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István P. Székely

is a country director at the European Commission, Directorate General for Economic and Financial Affairs. Prior to joining the European Commission, he worked at the Corvinus University of Budapest, where he is currently an honorary Professor, the University of Bonn, the UN Secretariat, the National Bank of Hungary and the International Monetary Fund. He is an economist by training with a PhD from the University of Cambridge.

For his publications, see ideas.repec.org/e/psz7.html.

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Banking in Central and Eastern Europe after the start of the banking union

The start of the banking union will bring about major changes not only in the euro area but more broadly in Europe. The impact on Central and Eastern Europe will be particularly strong as in many countries the banking sector is dominated by the subsidiaries of euro area banking groups, and the financial system in turn is dominated by banks even more than in the euro area. As the ECB’s Comprehensive Assessment showed, the core of the region (PL, SK, CZ, Baltics), has very solid banking sectors, with capital strengths (fully loaded core CET1 ratios) among the strongest in Europe and the necessary deleveraging has been largely completed. That is, the banking sector in this part of the region is ready to fully support a recovery. Moreover, these countries have fundamentally healthy economies, so banking sectors in this part of the region have strong growth potentials. In fact, with the SSM CA over and a pressure on European groups to produce earnings, the push to seek out new business opportunities in catching up economies is likely to strengthen.  

The periphery of the region however shows a rather different and diverse picture. Slovenia went through a full-scale banking crisis a year ago. Albeit with a long delay, the authorities took decisive actions and the rehabilitation of the banking sector is in progress. While private credit overall is relatively small, an important part of the corporate sector, one that is struggling to adjust, is highly dependent on bank financing. Moreover, a delayed policy reaction to the crisis leaves a significant part of the economy with a need for a major restructuring. The developments in Bulgaria during the crisis took a rather unique direction. While at the beginning of the crisis, like in most CEE countries, the banking sector was dominated by subsidiaries of euro area banking groups, the crisis brought about a meteoric rise in the share (and absolute size) of domestically-owned banks. Five years into the crisis, however, the two largest domestically-owned banks experienced severe distress and required large state supports. Romania went through the crisis with the support of a series of EU-IMF programs which quickly restored macroeconomic stability and ensured capital strength of banks. But NPL ratios increased uninterrupted and across the board and following the first round of the Vienna initiative, a fast deleveraging started.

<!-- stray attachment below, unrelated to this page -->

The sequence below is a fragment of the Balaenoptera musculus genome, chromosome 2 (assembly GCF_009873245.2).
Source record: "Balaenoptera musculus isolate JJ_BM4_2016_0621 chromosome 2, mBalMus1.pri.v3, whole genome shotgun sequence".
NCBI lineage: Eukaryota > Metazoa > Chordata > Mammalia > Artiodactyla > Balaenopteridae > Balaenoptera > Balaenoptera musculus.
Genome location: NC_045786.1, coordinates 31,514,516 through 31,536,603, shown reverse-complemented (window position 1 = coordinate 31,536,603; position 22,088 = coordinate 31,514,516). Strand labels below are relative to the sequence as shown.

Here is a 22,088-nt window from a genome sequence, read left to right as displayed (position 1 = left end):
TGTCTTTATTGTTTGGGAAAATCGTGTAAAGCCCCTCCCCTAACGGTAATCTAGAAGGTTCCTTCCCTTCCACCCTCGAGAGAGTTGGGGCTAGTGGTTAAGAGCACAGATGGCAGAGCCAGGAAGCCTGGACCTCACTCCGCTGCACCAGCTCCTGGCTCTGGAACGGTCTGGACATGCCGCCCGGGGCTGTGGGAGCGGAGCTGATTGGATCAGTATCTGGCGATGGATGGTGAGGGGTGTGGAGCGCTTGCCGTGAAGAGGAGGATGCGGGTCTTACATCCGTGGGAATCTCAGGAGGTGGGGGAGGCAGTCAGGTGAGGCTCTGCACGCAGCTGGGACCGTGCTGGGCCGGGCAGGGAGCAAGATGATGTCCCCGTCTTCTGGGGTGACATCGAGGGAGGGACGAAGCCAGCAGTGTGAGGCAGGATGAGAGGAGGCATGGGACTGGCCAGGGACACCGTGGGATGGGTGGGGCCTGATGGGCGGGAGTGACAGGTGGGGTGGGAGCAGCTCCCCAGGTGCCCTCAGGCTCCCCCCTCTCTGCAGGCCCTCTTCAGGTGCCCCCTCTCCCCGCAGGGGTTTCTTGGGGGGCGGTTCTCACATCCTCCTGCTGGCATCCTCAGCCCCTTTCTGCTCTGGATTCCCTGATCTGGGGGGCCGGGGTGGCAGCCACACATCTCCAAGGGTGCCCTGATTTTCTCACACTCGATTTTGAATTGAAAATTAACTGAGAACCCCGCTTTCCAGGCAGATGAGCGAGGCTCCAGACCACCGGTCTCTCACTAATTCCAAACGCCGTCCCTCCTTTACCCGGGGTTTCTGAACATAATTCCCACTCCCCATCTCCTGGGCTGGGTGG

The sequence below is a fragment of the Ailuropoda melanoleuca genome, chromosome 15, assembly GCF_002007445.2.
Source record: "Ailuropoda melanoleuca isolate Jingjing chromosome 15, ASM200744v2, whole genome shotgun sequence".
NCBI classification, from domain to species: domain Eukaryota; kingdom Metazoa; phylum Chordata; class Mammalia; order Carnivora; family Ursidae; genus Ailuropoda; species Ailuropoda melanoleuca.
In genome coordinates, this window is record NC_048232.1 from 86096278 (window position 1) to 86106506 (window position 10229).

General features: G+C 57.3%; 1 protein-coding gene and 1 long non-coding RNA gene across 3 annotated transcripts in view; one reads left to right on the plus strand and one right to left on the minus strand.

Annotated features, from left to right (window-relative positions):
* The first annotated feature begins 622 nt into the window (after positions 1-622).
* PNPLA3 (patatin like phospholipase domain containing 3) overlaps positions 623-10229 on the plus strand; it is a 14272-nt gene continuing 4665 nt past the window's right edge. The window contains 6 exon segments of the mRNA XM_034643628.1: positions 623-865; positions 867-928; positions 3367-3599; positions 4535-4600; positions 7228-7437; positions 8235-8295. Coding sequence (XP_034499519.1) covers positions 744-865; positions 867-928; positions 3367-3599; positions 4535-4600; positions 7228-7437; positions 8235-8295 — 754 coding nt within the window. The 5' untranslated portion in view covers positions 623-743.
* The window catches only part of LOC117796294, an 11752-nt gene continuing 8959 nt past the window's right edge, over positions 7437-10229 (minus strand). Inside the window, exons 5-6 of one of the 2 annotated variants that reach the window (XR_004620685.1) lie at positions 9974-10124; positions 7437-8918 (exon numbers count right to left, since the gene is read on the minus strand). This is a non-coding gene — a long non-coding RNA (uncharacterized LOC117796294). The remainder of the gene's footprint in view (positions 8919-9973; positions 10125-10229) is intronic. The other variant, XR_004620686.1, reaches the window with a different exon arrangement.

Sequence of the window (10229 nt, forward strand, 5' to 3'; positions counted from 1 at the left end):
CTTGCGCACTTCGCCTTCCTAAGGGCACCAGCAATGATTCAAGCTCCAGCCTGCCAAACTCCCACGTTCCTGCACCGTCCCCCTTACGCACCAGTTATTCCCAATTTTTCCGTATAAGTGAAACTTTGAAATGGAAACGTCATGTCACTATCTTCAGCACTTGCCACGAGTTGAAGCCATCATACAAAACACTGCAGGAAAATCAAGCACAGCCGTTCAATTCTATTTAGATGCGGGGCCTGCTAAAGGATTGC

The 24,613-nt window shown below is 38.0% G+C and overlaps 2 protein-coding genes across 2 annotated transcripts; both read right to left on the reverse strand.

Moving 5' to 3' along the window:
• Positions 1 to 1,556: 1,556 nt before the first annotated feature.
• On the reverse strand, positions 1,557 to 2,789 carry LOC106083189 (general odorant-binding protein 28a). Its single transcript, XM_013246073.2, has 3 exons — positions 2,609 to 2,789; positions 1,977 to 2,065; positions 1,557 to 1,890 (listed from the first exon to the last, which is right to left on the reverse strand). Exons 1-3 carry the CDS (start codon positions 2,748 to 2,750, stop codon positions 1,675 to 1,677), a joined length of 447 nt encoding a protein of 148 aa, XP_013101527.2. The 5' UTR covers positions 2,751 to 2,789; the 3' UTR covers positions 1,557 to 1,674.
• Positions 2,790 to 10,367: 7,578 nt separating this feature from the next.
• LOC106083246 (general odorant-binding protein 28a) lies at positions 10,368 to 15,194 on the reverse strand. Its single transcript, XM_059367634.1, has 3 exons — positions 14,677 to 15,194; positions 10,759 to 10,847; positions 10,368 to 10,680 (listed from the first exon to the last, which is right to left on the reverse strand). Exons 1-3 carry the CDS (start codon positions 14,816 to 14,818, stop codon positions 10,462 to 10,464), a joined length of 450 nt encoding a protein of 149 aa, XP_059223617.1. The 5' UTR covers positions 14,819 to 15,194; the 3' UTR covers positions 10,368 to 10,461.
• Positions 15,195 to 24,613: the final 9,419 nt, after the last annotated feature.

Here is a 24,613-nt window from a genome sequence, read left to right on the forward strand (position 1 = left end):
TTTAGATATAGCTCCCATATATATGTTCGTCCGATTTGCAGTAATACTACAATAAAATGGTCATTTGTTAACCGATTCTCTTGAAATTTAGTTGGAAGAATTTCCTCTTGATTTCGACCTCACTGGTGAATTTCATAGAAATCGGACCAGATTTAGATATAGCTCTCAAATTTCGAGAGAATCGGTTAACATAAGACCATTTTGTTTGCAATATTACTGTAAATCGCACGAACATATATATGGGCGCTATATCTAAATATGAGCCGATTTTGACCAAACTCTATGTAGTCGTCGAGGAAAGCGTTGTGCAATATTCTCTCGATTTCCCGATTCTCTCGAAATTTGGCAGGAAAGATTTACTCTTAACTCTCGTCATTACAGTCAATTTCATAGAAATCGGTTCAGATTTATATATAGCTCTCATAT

Rebalancing of the balance sheets of foreign-owned subsidiaries in the region is a general trend resulting from the unwinding of the pre-crisis business model of European banking groups, but its impact varies greatly across the region depending on the initial positions of the countries in this regard. Except for the countries that are in the euro area, this has not only impacted strongly aggregate lending but also has had a strong impact on composition, particularly what concerns the currency of denomination, but also maturity. While future trends in the region will undoubtedly be driven by the overall global and European trends in banking, the different groups identified above are bound to follow diverse patterns depending on their current positions and perhaps even more importantly on their future policies. 

Last modified: 2018.11.30.